The Group of Seven major economies warned on Saturday that the war in Ukraine is fueling a global food and energy crisis that threatens poor countries and urgent measures are needed to unlock grain reserves that Russia is preventing from leaving Ukraine.
German Foreign Minister Annalena Baerbock, who hosted a meeting of senior G-7 diplomats, said the war had turned into a “global crisis”.
“Up to 50 million people, especially in African and Middle Eastern countries, will die in the coming months,” she warned, unless ways are found to liberate Ukrainian wheat, which accounts for a significant portion of worldwide supplies. the world.
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In statements issued at the end of the three-day meeting on the German shore of the Baltic Sea, the G-7 pledged to provide further humanitarian assistance to the most vulnerable.
“Russia’s war of aggression has generated one of the worst food and energy crises in recent history, which now threatens those most at risk across the globe,” the group said.
“We are committed to accelerating a coordinated multilateral response to safeguard global food security and to stay close to our most vulnerable partners in this regard,” he added.
Canada’s Foreign Minister Melanie Joly said her country, another major agricultural exporter, was ready to send ships to European ports so that Ukrainian wheat could be brought to those in need.
“We have to make sure that these cereals are sent to the world,” she told reporters. “If not, millions of people will face hunger.”
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The G-7 nations also called on China not to help Russia, including undermining international sanctions or justifying Moscow’s actions in Ukraine.
Beijing should support Ukraine’s sovereignty and independence, not “help Russia in its fight against aggression,” they said.
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The G-7, which consists of Britain, Canada, France, Germany, Italy, Japan and the United States, also called on China “to refrain from engaging in information manipulation, misinformation and other means to legitimize the fight against terrorism.” Russia’s aggression against Ukraine. “
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The meeting in Weissenhaus, northeast of Hamburg, was billed as an opportunity for officials to discuss the wider implications of the war on geopolitics, energy and food security, and ongoing international efforts to tackle climate change and the pandemic.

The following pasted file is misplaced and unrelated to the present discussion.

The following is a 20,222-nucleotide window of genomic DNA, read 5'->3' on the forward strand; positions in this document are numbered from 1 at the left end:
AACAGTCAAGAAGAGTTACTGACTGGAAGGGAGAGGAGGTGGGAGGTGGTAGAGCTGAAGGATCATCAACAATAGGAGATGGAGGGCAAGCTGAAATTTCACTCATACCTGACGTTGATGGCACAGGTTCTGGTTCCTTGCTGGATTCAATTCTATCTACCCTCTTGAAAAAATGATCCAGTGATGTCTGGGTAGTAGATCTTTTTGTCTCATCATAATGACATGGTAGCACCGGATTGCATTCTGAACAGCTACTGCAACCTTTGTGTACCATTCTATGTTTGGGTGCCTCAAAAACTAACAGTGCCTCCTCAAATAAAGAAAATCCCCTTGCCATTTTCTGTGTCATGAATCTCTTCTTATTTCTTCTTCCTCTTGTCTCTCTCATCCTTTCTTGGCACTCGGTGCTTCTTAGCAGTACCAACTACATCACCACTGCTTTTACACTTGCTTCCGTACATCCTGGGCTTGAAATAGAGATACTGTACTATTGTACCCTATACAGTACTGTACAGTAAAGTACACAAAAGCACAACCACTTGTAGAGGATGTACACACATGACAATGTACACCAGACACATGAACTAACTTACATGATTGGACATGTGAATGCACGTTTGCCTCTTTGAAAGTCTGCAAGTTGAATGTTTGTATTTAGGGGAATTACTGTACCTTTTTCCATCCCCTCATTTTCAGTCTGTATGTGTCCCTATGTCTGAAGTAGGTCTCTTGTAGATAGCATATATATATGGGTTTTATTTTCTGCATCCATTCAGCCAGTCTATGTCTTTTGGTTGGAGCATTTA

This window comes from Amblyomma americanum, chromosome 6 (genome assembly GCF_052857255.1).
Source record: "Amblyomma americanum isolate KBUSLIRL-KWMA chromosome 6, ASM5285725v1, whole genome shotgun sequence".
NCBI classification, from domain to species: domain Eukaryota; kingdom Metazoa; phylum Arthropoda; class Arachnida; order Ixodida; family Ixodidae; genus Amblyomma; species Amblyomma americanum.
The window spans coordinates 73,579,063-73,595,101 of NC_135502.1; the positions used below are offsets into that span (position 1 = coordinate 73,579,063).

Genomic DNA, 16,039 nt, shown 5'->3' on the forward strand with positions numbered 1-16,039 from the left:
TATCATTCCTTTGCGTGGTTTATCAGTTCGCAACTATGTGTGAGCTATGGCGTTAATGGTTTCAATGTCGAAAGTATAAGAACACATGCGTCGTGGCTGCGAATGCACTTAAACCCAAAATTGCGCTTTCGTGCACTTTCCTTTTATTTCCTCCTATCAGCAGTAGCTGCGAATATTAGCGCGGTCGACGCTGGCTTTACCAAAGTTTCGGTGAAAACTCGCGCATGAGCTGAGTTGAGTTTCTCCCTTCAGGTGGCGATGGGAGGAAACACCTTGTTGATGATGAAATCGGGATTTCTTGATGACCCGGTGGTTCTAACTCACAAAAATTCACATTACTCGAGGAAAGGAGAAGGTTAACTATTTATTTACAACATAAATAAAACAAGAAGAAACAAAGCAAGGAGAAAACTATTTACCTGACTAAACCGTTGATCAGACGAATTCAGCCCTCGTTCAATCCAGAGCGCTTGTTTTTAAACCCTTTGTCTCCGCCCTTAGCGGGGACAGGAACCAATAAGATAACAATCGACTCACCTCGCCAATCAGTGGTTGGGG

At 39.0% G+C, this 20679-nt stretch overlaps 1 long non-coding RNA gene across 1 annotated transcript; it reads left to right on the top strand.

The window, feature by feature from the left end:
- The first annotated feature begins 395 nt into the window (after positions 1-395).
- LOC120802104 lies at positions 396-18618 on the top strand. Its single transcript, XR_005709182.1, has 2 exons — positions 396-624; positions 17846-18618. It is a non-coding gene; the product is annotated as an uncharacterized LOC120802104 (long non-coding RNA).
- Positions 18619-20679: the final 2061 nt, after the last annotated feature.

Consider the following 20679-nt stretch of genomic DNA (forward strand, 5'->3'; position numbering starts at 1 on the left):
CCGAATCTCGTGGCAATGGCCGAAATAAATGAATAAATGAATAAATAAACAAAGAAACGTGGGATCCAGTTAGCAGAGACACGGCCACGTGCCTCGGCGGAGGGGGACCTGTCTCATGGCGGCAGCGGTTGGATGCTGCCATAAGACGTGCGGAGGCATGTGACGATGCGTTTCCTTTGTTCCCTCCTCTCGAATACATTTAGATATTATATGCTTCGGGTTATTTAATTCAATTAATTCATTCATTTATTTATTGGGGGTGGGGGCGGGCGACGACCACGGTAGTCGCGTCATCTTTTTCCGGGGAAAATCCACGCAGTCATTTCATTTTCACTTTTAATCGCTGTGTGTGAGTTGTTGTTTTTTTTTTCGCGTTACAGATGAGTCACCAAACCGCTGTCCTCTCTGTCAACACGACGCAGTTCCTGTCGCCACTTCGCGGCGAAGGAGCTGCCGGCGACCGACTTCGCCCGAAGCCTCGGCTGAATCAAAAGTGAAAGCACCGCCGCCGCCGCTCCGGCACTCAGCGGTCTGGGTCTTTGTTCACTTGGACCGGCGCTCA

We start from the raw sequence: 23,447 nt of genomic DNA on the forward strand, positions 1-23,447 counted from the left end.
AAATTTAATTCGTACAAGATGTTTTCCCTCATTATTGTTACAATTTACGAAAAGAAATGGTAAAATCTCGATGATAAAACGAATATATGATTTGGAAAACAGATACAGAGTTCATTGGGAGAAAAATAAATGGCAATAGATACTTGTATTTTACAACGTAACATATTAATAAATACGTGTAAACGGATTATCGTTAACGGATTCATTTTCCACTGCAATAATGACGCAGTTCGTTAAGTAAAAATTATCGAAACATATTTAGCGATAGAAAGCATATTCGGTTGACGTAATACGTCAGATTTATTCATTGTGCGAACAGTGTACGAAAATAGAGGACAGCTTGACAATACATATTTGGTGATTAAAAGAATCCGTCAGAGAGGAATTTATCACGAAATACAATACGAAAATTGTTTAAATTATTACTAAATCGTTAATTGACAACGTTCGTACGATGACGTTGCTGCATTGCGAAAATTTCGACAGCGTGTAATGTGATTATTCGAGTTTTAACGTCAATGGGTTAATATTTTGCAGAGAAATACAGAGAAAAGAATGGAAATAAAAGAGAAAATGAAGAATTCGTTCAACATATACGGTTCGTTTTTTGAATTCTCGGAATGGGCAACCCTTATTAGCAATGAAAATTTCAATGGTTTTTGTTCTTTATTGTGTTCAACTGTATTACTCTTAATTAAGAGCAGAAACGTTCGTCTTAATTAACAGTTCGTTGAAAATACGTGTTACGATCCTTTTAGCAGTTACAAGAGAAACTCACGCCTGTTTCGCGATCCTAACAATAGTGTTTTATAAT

In a series of concluding statements, the G-7 countries also addressed a wide range of global issues from the situation in Afghanistan to tensions in the Middle East.
As the war in Ukraine is threatening the global food crisis
On Friday, Ukrainian Foreign Minister Dmytro Kuleba called on friendly countries to offer more military support to Kiev and increase pressure on Russia, including seizing its assets abroad to pay for Ukraine’s reconstruction.
Kuleba said his country remained ready to talk to Russia about unblocking supplies of stuck wheat in Ukraine’s silos and also about reaching a political agreement to end the war itself, but so far had not taken. no positive reaction “from Moscow.
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German Chancellor Olaf Scholz said in an interview published Saturday that he had not revealed any change in Putin’s stance recently.
Scholz, who spoke at length on the phone with the Russian leader on Friday, told the German t-online news portal that Putin had failed to achieve the military objectives he had set at the start of the war, while losing more Russian soldiers than the Union did. Soviet during its ten-year campaign in Afghanistan.
“Putin must slowly begin to realize that the only way out of this situation is through an agreement with Ukraine,” Scholz was quoted as saying.
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One idea discussed at the G-7 meeting was whether Russian state assets frozen abroad could be used to pay for Ukraine’s reconstruction.
“Russia bears responsibility for the massive damage resulting from this war,” Baerbock said. “And that is why it is a matter of justice that Russia has to pay for this damage.”
But she added that, unlike Canada – where legislation allows sequestered funds to be reused – the legal basis for doing so in Germany is uncertain.
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“But that’s exactly what such meetings are about, to have an exchange of how to resolve these legal issues,” Baerbock said.
Many of the foreign ministers would attend an informal meeting of NATO diplomats in Berlin on Saturday and Sunday.
The meeting will examine moves by Finland and Sweden to join the military alliance amid concerns over the Russian threat, as well as ways in which NATO can support Ukraine without getting involved in the conflict.
US Secretary of State Antony Blinken, who was unable to attend the G-7 summit after recovering from a COVID-19 infection, was expected to attend the NATO summit.
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